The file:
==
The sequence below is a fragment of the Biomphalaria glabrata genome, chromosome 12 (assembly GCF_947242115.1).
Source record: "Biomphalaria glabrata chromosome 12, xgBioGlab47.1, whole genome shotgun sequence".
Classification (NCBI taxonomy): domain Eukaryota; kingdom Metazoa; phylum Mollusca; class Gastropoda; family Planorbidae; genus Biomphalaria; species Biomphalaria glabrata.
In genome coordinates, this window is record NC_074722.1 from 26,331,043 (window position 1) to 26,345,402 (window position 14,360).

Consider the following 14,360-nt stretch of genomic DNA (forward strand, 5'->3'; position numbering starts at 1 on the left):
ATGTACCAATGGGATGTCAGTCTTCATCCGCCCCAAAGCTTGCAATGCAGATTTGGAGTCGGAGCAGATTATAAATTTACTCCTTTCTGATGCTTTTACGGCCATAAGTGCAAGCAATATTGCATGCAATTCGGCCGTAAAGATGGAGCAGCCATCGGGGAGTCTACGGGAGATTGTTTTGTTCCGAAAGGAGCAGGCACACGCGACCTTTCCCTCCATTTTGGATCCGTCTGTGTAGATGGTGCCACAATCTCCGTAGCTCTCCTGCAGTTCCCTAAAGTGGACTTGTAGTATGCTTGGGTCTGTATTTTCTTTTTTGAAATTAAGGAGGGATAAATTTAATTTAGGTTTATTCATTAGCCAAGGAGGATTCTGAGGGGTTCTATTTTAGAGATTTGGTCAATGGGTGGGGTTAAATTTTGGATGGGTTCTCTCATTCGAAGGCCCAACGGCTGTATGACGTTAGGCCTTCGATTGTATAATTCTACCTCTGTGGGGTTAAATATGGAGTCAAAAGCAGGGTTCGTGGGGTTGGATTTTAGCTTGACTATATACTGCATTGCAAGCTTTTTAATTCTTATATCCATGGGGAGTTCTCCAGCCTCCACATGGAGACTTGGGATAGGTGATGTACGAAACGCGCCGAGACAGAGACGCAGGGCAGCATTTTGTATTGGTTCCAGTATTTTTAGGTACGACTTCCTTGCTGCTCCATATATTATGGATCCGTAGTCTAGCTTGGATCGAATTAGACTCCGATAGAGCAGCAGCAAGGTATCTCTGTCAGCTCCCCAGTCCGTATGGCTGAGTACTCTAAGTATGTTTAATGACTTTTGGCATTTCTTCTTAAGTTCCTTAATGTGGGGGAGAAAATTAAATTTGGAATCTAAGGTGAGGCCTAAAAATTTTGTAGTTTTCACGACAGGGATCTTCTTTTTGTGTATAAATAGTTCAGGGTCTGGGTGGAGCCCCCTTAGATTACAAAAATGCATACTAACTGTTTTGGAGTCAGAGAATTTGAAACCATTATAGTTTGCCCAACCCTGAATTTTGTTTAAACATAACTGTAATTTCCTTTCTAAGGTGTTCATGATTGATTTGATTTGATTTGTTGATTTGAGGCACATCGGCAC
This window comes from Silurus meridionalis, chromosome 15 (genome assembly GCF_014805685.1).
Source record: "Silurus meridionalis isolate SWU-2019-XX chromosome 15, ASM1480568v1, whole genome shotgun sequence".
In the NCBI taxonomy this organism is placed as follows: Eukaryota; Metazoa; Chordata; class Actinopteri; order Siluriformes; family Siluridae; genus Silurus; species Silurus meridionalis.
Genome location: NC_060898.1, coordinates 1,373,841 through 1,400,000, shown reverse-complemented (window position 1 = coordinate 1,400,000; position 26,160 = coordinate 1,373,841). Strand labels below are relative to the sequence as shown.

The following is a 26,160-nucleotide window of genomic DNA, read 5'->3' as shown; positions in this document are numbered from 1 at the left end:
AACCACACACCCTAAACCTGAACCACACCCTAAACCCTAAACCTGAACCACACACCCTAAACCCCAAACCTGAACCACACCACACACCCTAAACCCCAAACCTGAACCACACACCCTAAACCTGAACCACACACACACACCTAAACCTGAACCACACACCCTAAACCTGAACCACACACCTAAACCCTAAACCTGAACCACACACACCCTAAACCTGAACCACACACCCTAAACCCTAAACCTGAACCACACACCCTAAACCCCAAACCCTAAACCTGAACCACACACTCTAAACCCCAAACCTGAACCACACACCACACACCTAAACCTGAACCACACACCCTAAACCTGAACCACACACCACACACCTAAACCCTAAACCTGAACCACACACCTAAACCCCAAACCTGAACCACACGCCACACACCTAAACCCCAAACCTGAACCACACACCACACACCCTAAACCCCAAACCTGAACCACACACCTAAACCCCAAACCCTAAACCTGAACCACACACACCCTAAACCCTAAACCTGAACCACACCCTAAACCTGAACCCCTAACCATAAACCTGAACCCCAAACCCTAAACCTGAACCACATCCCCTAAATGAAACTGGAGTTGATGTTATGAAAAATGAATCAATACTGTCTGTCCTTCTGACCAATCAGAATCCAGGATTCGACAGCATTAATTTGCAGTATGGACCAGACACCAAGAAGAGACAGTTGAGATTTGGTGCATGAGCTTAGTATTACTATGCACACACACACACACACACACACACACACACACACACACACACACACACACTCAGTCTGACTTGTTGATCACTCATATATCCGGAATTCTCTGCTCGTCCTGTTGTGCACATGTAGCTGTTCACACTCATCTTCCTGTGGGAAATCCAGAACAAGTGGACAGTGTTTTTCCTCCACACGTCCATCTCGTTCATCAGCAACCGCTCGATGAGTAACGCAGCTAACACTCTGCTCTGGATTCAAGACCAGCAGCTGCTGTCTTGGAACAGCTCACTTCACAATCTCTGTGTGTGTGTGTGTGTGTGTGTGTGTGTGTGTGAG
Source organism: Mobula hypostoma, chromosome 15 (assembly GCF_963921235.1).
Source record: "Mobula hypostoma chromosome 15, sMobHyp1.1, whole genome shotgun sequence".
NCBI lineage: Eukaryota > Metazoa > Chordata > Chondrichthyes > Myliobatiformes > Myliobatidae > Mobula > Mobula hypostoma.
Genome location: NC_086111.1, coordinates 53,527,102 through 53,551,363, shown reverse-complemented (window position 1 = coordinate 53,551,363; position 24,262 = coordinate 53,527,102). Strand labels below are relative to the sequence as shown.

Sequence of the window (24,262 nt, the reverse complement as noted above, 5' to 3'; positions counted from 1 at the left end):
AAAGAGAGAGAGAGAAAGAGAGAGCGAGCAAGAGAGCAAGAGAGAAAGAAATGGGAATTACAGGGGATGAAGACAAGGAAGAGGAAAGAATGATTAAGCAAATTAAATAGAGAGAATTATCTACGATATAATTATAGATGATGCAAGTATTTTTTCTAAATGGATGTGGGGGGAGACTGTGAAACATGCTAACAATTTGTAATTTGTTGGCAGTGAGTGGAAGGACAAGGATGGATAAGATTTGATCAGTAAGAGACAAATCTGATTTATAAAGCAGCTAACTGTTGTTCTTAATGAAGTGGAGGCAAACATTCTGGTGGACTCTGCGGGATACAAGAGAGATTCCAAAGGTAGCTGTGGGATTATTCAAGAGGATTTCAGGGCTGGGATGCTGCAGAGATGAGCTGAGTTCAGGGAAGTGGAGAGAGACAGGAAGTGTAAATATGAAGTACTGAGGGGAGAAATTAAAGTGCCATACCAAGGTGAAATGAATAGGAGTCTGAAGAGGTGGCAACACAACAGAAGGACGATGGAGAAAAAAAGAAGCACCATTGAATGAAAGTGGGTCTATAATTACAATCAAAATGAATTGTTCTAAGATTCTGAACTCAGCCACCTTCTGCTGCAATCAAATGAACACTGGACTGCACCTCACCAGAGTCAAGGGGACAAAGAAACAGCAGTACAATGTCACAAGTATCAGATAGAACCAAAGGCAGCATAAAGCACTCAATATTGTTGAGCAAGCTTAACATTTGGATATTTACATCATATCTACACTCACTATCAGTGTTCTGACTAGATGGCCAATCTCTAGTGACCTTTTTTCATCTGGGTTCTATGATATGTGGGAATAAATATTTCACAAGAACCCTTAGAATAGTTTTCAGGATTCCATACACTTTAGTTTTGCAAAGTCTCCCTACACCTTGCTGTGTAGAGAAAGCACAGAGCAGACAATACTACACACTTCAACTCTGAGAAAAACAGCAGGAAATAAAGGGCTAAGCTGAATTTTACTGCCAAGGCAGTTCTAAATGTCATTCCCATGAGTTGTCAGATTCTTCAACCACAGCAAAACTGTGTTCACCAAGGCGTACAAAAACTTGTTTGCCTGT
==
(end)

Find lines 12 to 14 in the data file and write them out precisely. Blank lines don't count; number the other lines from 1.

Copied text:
AACCACACACCCTAAACCTGAACCACACCCTAAACCCTAAACCTGAACCACACACCCTAAACCCCAAACCTGAACCACACCACACACCCTAAACCCCAAACCTGAACCACACACCCTAAACCTGAACCACACACACACACCTAAACCTGAACCACACACCCTAAACCTGAACCACACACCTAAACCCTAAACCTGAACCACACACACCCTAAACCTGAACCACACACCCTAAACCCTAAACCTGAACCACACACCCTAAACCCCAAACCCTAAACCTGAACCACACACTCTAAACCCCAAACCTGAACCACACACCACACACCTAAACCTGAACCACACACCCTAAACCTGAACCACACACCACACACCTAAACCCTAAACCTGAACCACACACCTAAACCCCAAACCTGAACCACACGCCACACACCTAAACCCCAAACCTGAACCACACACCACACACCCTAAACCCCAAACCTGAACCACACACCTAAACCCCAAACCCTAAACCTGAACCACACACACCCTAAACCCTAAACCTGAACCACACCCTAAACCTGAACCCCTAACCATAAACCTGAACCCCAAACCCTAAACCTGAACCACATCCCCTAAATGAAACTGGAGTTGATGTTATGAAAAATGAATCAATACTGTCTGTCCTTCTGACCAATCAGAATCCAGGATTCGACAGCATTAATTTGCAGTATGGACCAGACACCAAGAAGAGACAGTTGAGATTTGGTGCATGAGCTTAGTATTACTATGCACACACACACACACACACACACACACACACACACACACACACACACACACTCAGTCTGACTTGTTGATCACTCATATATCCGGAATTCTCTGCTCGTCCTGTTGTGCACATGTAGCTGTTCACACTCATCTTCCTGTGGGAAATCCAGAACAAGTGGACAGTGTTTTTCCTCCACACGTCCATCTCGTTCATCAGCAACCGCTCGATGAGTAACGCAGCTAACACTCTGCTCTGGATTCAAGACCAGCAGCTGCTGTCTTGGAACAGCTCACTTCACAATCTCTGTGTGTGTGTGTGTGTGTGTGTGTGTGTGTGTGAG
Source organism: Mobula hypostoma, chromosome 15 (assembly GCF_963921235.1).
Source record: "Mobula hypostoma chromosome 15, sMobHyp1.1, whole genome shotgun sequence".